Saturday, January 26, 2008
First, Baby M managed to come down with the flu* despite having had the flu shot in the fall. She was miserable, and I must observe that there is nothing sadder than a 17-month-old who has the shakes from a 104.5 degree fever. She spent a good bit of time limp in our arms and spent a couple of fitful nights in our room because I was too worried to leave her in her crib. It was exhausting for all of us.
Coupled with the worry and stress of having a sick baby, was the stress of juggling her care during a particularly busy work week. Because we were interviewing candidates for a faculty position in my department, there were meetings, job talks, and lunches with candidates that I could not miss. This meant that J and I spent the week frantically shuffling what we could shuffle and trying not to fight about whose commitments were more important at any given moment. We managed to muddle through, but it was not pretty and by week's end we were both exhausted from it.**
On Friday, I woke to light pinkish-brown spotting. It stopped quickly and I had no cramping so I wasn't terribly worried. I called the nurse for reassurance and she felt that it was probably just irritation from the progesterone suppositories given that I was having no heavy cramps. Even so, she put me in with my OB so that I wouldn't spend the next week (until my 8 week appointment) worrying.
At my appointment, the OB went through the checklist again:
Any more spotting? No? Good.
It was brown, not red? Yes? Excellent.
Still having nausea? Yes? Good sign.
Strong cramping/ contractions? No. Very good.
So let's take a look.
Out came the ultrasound machine. First he tries the abdominal probe. I see my uterus and the black gestational sac and nothing else. He says he is having a hard time scanning through because of my retroverted uterus, so let's try the internal probe, OK?
Again, he scans. Again a black hole. Nothingness. Nurse and doctor exchange looks. The nurse moves Kleenex box closer to the exam table.
"I'm concerned because by now we should see the contents of the gestational sac," he says at last.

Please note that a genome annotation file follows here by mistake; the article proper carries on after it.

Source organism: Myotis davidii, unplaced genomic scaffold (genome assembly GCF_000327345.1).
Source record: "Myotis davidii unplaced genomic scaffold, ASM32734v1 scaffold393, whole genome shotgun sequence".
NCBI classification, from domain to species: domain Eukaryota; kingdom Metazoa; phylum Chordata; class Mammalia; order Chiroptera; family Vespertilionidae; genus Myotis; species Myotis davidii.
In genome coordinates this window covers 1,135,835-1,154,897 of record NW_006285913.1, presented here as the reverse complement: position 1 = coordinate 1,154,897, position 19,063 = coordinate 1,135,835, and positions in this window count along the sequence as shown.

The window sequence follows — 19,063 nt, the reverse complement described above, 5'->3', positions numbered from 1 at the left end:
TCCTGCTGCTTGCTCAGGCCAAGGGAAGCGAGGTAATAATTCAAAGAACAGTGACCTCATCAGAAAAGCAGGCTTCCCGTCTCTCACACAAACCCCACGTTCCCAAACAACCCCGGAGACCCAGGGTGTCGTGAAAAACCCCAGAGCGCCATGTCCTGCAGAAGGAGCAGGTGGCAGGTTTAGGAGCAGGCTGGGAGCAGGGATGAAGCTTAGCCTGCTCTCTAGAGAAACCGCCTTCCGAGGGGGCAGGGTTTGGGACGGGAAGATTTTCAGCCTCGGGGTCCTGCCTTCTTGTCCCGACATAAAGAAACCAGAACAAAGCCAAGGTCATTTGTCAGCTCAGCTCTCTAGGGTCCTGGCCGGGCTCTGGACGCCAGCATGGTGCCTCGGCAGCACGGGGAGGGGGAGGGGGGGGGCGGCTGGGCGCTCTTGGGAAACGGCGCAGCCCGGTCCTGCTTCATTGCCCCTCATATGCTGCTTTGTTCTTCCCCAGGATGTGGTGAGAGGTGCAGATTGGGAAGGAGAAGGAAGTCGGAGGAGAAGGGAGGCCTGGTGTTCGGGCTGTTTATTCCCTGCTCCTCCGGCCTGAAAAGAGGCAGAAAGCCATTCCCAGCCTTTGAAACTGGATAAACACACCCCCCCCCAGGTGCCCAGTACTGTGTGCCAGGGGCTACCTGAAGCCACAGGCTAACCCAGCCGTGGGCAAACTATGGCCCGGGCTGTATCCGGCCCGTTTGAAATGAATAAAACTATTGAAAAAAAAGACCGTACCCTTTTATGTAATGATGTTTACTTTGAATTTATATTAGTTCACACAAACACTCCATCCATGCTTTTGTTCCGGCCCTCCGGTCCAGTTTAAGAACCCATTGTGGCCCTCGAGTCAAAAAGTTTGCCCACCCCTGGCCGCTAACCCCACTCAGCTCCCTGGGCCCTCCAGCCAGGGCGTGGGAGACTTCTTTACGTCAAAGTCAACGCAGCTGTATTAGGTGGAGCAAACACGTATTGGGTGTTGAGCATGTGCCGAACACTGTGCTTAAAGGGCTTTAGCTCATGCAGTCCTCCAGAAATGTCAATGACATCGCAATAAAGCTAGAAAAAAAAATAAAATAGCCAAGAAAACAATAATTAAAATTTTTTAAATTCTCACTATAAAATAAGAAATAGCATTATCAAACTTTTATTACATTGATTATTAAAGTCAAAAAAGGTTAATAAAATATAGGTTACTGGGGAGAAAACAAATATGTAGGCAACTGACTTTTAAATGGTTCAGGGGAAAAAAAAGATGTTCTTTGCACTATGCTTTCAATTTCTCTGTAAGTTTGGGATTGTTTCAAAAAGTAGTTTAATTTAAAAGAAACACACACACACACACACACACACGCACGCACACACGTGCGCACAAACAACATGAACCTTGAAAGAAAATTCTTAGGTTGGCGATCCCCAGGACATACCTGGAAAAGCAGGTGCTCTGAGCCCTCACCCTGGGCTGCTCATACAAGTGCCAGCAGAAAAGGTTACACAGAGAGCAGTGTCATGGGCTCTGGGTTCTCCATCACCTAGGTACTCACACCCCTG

"Blighted ovum?" I ask, knowing the answer already. I am calm, detached.
"It is certainly suspicious," he concedes.
He decides that I should return in a week to confirm. If I haven't passed it on my own by then, I can either take a pill to induce contractions or I can schedule a D&C. ***
So I am pregnant, but not. My breasts ache, my tummy is bloated, waves of nausea grip me, and I am in the grips of that bone deep fatigue that is exclusive to pregnancy. But there will be no baby. No payoff for the hard work my body has done. No sweet baby kicks and no ultrasound peeks at my sweet one. Nothing.
I'm OK. I've shed no tears. I am numb. I am empty.
*This was confirmed with a rapid flu test at the pediatrician's office.
**On the bright side, Baby M is feeling better and should be able to return to her center on Monday.
***Thoughts on this?
Monday, January 14, 2008
As I was walking into the first shoe store, J called to inform me that Baby M had climbed out of her crib, walked to her door, and started knocking on it like a Jehovah's Witness on a mission. He lowered the crib the last two inches and she repeated her escape act. Another call. Could I please come home? Now?
Bootless, I headed home. By the time I walked through the door, Baby M was asleep in her crib. I asked J how he had managed to settle her down, to which he replied, "Duct tape."
Somehow, given his propensity to use duct tape on, well, everything, this seemed more than slightly plausible. So it was with great trepidation I opened the door to Baby M's room.
This is our crib:
I am happy to report that no duct tape was used. What J did was to turn the crib around so that the lower side is facing the wall and the high side is facing outward into the room. It is only a matter of time before she manages to hoist herself out the sides, but it buys us time to get one of these fancy crib tents:
*Gestational sac spotted; repeat ultrasound in two weeks to look for a fetus and heartbeat.